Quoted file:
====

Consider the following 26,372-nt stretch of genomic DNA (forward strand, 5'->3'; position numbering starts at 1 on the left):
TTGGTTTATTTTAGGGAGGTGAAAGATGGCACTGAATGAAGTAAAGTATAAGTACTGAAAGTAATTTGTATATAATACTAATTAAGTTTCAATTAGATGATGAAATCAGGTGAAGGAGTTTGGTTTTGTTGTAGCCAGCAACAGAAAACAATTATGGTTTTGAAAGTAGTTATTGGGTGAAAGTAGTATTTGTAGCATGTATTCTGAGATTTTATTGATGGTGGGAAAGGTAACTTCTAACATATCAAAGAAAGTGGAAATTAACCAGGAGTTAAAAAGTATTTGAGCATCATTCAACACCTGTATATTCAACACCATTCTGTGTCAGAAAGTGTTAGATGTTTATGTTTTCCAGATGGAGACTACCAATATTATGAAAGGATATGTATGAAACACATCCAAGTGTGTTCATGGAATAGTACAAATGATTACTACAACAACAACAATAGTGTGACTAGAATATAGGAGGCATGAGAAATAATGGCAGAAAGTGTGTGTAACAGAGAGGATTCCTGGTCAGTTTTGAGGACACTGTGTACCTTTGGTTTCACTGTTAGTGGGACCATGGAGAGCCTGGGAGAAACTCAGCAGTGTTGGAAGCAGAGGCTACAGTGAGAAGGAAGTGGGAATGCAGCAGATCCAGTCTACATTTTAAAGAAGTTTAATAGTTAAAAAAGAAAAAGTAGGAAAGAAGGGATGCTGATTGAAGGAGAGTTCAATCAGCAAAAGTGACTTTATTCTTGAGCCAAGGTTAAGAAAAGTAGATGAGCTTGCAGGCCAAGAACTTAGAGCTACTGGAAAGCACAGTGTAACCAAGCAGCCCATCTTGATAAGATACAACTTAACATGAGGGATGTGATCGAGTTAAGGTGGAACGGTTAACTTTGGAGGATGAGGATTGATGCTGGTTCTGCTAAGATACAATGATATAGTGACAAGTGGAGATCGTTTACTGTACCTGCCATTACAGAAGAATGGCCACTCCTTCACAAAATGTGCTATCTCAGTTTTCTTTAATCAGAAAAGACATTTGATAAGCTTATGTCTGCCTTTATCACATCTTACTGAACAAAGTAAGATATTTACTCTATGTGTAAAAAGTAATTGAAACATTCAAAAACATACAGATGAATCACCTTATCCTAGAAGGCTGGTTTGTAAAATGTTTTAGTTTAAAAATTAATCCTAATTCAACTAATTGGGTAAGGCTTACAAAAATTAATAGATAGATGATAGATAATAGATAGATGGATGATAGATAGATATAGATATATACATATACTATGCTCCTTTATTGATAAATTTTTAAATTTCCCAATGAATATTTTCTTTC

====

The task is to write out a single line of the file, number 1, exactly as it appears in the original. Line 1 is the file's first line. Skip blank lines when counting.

Consider the following 26,372-nt stretch of genomic DNA (forward strand, 5'->3'; position numbering starts at 1 on the left):